Pedicab for sale in Texas
FORT WORTH — People walking in downtown Fort Worth stopped and stared Thursday night. What is that? several asked. It was the maiden voyage of North Texas’ first big BYOB bicycle, a jolly new vehicle that the city of Fort Worth had to write a special amendment to an ordinance just to let on the streets.
Cowtown Cycle Pub fits more than a dozen people, each with a cupholder in front of each seat and pedals down below. A driver steers the vehicle, which maintains all the rights of a bicycle and putters along just slow enough for passengers to take in all the sights. The driver hits the brakes or flips on the turn signal at intersections while passengers pedal and swig drinks.
This thing is fun.
We couldn’t help but grin and grab on tight as driver Keely Peden chirped “let’s give it a little more juice!” as we pedaled away. The cycle pub made its first appearance in the Parade of Lights in late November, but Thursday’s ride was its first true tour around the streets of Fort Worth.
“Be sure to stay hydrated, ” Peden joked as we pedaled until the bike coasted on downtown Fort Worth’s flat roads. Thank goodness we weren’t in San Francisco.
The cycle pub is owned by Peden’s mom Vicki Peden, who was a passenger on a similar beer bike in Austin several years ago and fell in love with the concept. It took two years to get appropriate permits and have the ordinance amendment written to allow the non-motorized vehicle to lawfully ride on Fort Worth streets.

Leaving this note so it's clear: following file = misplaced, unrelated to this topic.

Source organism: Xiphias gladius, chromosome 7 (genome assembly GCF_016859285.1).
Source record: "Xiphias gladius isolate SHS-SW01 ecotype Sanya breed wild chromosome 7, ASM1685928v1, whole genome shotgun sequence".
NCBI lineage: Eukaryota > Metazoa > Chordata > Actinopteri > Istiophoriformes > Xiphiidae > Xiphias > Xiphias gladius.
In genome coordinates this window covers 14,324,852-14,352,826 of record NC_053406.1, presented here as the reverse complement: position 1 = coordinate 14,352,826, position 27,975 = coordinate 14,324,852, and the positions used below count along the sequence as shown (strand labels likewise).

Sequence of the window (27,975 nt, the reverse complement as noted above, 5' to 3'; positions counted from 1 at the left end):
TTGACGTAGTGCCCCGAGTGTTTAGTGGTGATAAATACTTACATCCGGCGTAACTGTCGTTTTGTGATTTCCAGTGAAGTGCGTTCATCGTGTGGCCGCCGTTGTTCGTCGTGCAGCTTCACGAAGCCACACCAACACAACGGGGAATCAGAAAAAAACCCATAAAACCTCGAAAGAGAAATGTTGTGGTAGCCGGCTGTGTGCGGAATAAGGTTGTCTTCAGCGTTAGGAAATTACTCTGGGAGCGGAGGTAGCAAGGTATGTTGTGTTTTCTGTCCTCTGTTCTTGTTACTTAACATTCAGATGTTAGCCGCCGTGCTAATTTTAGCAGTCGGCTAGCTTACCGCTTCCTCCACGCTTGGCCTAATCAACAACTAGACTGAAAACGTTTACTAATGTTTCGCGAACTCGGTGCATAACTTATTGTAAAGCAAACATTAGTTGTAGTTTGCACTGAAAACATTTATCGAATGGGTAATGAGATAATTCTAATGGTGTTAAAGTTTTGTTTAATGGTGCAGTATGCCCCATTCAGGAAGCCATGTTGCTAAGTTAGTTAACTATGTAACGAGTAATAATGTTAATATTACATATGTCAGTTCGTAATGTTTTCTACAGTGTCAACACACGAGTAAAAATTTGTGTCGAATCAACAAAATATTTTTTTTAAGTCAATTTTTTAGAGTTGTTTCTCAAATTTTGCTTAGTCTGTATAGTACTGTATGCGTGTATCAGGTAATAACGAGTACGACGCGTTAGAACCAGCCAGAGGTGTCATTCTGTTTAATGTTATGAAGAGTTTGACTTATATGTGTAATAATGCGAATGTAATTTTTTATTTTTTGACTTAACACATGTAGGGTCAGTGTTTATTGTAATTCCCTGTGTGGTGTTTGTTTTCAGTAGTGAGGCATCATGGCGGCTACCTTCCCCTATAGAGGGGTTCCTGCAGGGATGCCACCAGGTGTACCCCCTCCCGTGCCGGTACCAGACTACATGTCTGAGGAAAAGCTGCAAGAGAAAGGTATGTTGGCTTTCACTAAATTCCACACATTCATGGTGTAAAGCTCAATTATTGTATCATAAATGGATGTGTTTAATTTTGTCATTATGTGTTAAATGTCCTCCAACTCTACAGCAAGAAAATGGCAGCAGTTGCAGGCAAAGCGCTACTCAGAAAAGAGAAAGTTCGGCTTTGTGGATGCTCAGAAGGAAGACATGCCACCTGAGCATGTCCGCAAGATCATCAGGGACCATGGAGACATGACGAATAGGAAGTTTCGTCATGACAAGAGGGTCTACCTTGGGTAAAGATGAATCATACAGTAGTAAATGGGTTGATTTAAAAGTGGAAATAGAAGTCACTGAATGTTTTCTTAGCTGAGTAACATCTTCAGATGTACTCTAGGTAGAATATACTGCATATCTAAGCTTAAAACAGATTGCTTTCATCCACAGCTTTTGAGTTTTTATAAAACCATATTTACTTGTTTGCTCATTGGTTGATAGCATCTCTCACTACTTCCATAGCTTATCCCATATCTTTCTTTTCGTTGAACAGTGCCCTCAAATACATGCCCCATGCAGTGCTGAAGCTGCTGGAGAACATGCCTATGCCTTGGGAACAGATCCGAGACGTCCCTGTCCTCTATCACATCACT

“We’re not a pedicab, we’re not a horse-drawn carriage. Our first hurdle was, What do you call this thing?” Vicki said. City officials ended up taking the limo ordinance and tweaking it to fit the cycle pub, since, like a limo, passengers who are of legal age are allowed to drink on it. Once the amendment was written, it was passed unanimously by the city council and advocated for by Mayor Betsy Price, said Fort Worth Chief of Staff Jason Lamers. The cycle pub falls in line with Fort Worth’s Healthy City Initiative.
“I think it’s a unique way to get around and see the city, ” Price said. “We like to offer diversity and for people to get out and see the city, and this is a very unique one. And it gives people exercise, too.”
The vehicle cost $40, 000 and is made by a company from the Netherlands. It was shipped to the U.S. on a boat and stays parked in an unassuming building on Calhoun Street in downtown Fort Worth.
On Thursday’s ride, we made two stops at bars while passengers stretched their legs and stopped in for a sip. Those who didn’t need a refill perched atop bike seats, chatting with passengers and waving gleefully at confused motorists.
Vicki said she hopes to purchase more beer bikes for Fort Worth if the idea catches on in DFW.
Tours are two hours long and cost about $25 per seat. Or, it’s $320 to rent the entire cycle pub during the week, $380 on the weekends.
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